The system in question is Aadhaar, a biometric digital identity program operated by the Indian government. 1.3 billion people in India are currently enrolled in the program, and around 60 percent were affected by the breach.
It was carried out by an anonymous hacker, who says that the breach left them with sensitive personal data pertaining to 815 million Indian citizens. They are now selling the full set of data for $80,000. It is believed that the source of the leak is connected to data from testing for COVID-19 carried out by the Indian Council of Medical Research; the test data was linked to people’s Aadhaar numbers.
When signing up for Aadhaar, Indian citizens and residents are required to provide demographic information such as their name, age, date of birth, gender and address, along with biometric information that includes scans of both of their eyeballs, a photo of their face and fingerprints of all of their fingers.
The data set being sold by the hacker contains much of this data, along with the victims' phone numbers, pin codes, passport numbers and fathers' names. Some of the samples of the hack that were leaked have been verified, with some of the victims who were contacted saying that the data was correct and that they had not been notified of the breach.
Aadhaar, which is the Hindi term for "foundation," was set up in 2012 to establish a unique identification number for every resident of India and is now the world's biggest digital identity system. It includes 92 percent of the country's population and has issued 1.3 billion unique identity numbers.
The government said its aim was to give people without identification a formal method of government identification while reducing the incidence of stolen or fake IDs and giving people access to government programs such as welfare. Although it was initially introduced as a voluntary program, it later became mandatory for those who wish to take advantage of state benefits and welfare programs.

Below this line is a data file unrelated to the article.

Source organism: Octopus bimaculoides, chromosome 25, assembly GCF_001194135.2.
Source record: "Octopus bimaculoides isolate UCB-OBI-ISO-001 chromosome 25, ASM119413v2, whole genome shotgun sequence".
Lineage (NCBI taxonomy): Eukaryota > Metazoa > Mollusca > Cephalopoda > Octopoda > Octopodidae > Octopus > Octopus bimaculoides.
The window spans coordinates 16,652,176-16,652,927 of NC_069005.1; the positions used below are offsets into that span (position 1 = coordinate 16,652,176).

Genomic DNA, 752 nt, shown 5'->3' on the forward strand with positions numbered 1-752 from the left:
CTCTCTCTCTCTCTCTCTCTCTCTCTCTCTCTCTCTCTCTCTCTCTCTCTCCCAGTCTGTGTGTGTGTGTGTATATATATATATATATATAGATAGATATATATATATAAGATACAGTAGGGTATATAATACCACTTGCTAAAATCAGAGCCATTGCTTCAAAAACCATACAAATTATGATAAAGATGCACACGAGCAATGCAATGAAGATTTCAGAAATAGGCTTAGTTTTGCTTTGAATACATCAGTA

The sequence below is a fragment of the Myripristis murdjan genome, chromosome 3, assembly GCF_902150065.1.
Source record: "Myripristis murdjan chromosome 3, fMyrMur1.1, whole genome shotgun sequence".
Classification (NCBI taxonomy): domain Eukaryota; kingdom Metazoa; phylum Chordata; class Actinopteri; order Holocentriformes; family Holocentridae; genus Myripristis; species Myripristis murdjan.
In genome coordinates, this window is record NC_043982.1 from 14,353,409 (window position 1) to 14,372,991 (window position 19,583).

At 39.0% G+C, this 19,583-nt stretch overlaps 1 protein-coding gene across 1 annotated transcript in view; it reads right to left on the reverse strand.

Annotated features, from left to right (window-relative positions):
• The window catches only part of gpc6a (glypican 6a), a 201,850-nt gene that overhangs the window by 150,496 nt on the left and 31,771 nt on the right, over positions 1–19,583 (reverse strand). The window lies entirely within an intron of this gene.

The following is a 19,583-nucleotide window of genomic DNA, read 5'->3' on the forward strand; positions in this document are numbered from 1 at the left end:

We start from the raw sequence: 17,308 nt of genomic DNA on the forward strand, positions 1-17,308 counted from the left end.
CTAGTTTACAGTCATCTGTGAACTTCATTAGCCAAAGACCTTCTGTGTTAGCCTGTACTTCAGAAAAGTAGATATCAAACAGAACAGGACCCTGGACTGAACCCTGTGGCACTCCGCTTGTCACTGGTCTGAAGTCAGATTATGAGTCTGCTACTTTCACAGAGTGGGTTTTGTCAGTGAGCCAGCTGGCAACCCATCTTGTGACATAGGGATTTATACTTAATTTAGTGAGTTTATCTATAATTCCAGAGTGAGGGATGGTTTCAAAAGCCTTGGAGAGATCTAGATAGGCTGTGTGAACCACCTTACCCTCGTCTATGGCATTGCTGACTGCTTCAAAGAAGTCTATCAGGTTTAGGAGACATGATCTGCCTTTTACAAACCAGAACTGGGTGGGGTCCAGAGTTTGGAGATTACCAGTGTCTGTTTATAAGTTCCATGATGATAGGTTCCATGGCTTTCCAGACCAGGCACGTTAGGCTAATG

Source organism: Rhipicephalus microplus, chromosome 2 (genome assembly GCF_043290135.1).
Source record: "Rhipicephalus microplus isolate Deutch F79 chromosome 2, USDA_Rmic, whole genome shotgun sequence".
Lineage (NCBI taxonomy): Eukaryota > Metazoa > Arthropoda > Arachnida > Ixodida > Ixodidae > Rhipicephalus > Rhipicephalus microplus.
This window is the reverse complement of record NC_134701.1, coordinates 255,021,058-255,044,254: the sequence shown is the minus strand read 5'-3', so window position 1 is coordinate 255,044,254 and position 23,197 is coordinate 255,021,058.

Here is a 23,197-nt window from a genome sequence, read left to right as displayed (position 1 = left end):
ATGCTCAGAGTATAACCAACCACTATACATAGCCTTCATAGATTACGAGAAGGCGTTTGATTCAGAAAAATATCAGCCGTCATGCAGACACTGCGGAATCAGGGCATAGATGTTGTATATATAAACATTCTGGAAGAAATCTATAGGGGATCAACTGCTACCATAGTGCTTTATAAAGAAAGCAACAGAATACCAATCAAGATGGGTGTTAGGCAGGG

It is also needed to access private sector services such as bank accounts, pension payments and medical records in the country. It also keeps track of users' employment status, purchasing records and their movements between cities, giving the government far-reaching surveillance powers.
This breach is not the first time that the system has been hacked; the Indian government is already investigating a previous data breach involving the personal data of vaccinated Indian citizens. In addition, according to WikiLeaks, the CIA may have access to it, and the trade publication Biometric Update has said that India is “bleeding biometric data” as a result of the system.
This is highly problematic when you consider the fact that biometric data such as your fingerprints and eyeballs can never be changed the way that a person might change their password after an account has been hacked. The truth is that anything that is online or connected to a digital system can be hacked in some way, even with the most robust, latest security protections in place.
When the system was set up, it was applauded by Bill Gates for making “India's invisible people visible.” He also said at the time that there were not any privacy risks involved in the system, which is something that the 815 million people who now have so much personal data exposed would surely take issue with.
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